IP space [well, it's not really an accident -- we use public IP space
    for any host that has to be remotely reachable] so in our situation
    there is no issue about having to get the remoted end to do the same
    kind of mapping trick. The trick can in theory be done with only
    one side doing the mapping, by using both a
    static (outside,inside) and a static (inside,outside)
    but I haven't tested that.


    :Do not mind using 2 PIX's but need to know if it will work before I buy
    :another.

    That's what lab tests are for. You do enough PIX work that you should have
    an extra PIX 501 or two on hand specifically to be able to test out
    scenarios and test out PIX software upgrades and to syntax-check
    notable configuration rewrites before putting the revised config
    onto a production system.

    Keep in mind that entry PIX 501's have that 10 user license, so
    you probably would want to go for PIX 506E if you have more than ~20
    hosts on each side.

    Other thing to keep in mind is that having a PIX or two in the
    middle is *not* the same as having a "transparent filter": there are
    differences in UDP handling and especially differences in TCP handling
    when it comes to long-running connections. And if you have netbios
    in there, it really becomes a pain as the PIX doesn't rewrite
    addresses that are flowing through TCP 139 [or so the TAC told me
    two days ago.]

    You also have a problem if the devices on the two "clouds" are on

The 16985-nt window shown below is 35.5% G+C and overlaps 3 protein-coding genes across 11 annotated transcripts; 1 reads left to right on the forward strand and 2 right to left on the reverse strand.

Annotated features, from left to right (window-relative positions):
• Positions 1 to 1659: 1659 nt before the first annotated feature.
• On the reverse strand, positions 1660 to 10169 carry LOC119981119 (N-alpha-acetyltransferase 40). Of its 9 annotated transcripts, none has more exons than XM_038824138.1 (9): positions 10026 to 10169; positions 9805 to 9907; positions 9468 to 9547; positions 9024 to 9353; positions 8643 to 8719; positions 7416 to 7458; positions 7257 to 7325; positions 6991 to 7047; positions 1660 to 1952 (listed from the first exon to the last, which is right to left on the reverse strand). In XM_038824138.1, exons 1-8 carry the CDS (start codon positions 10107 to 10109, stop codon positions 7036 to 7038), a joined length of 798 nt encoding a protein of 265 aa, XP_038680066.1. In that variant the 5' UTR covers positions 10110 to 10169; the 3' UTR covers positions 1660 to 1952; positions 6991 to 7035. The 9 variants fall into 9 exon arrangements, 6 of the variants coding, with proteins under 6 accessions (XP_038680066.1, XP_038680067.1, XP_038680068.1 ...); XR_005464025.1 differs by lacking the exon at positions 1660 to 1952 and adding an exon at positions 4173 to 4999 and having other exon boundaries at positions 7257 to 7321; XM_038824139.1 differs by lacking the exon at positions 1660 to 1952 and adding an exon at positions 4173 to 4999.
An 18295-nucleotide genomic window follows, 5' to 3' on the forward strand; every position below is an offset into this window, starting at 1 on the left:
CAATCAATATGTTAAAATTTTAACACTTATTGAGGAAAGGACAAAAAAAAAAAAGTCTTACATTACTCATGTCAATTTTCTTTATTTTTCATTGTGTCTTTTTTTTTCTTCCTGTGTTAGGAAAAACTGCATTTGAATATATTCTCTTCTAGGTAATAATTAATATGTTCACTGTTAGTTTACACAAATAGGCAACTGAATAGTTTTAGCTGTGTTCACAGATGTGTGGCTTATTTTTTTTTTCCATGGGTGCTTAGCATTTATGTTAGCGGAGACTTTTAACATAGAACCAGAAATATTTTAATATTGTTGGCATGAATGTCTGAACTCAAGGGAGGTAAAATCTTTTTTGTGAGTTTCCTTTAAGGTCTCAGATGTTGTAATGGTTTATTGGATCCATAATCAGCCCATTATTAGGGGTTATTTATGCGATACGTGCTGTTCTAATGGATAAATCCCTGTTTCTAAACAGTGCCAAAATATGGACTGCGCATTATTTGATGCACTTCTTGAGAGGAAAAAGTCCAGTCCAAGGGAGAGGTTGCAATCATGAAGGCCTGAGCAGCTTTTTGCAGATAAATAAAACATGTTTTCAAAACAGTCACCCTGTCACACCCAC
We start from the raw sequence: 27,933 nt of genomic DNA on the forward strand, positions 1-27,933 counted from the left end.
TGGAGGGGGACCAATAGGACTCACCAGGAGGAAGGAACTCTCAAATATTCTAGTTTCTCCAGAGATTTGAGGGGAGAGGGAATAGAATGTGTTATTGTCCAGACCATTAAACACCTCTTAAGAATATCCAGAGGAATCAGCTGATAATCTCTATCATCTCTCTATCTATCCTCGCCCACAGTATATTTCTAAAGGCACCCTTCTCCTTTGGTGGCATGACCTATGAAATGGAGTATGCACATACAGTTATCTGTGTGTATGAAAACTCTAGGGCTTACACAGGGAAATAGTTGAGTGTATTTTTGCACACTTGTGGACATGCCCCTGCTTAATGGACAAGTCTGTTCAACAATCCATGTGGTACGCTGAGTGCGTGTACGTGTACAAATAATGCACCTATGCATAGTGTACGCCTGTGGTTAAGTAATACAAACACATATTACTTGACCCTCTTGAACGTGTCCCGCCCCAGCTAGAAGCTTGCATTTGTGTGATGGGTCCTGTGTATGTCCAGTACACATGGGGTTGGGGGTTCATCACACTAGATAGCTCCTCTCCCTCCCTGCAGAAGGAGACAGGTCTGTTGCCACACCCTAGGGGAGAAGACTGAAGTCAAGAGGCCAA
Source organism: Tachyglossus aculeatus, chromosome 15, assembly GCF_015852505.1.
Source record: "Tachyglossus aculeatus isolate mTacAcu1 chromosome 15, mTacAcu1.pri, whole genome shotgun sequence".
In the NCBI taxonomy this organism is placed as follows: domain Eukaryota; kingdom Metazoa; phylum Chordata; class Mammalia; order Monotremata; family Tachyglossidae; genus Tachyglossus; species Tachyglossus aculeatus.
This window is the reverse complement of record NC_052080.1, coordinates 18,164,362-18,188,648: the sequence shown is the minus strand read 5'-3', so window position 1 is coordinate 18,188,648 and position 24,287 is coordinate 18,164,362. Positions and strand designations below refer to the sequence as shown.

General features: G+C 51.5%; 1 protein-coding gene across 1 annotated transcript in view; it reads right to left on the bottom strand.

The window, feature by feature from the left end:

the same segment without any choke-point inbetween: in such a case,
    anyone could get around the filter by simply directly addressing the
    remote system instead of addressing the mapped IP corresponding
    to the remote system.

    If you do have a choke point, then considering that everyone on
    one side is going to have to use other IPs to address everyone on
    the other side, it probably makes more sense to simply put in one
    PIX total and re-number the hosts on one side so they are no longer
    in 10.15.0/24.
    --
    Are we *there* yet??
    Walter Roberson, Feb 5, 2005
    #7
  8. Gary

    Lars Molstad Guest

    PIX 7.0 software will do this, as it can be a transparent firewall, but
    software is to be released later this year....

    L@rs
    "Gary" <> wrote in message
    news:nRVMd.19820$Vg3.8086@lakeread05...
    > Can the pix handle the same network on both inside and outside interfaces.
    > I
    > simply want the pix to protect some machines in the 10.15.0.0/24 from
    > other
    > machines in the 10.15.0.0/24 range
    >
    > i.e Like a filter between hosts
    >
    > Gary
    >
    >
    Lars Molstad, Feb 7, 2005
    #8
  9. Gary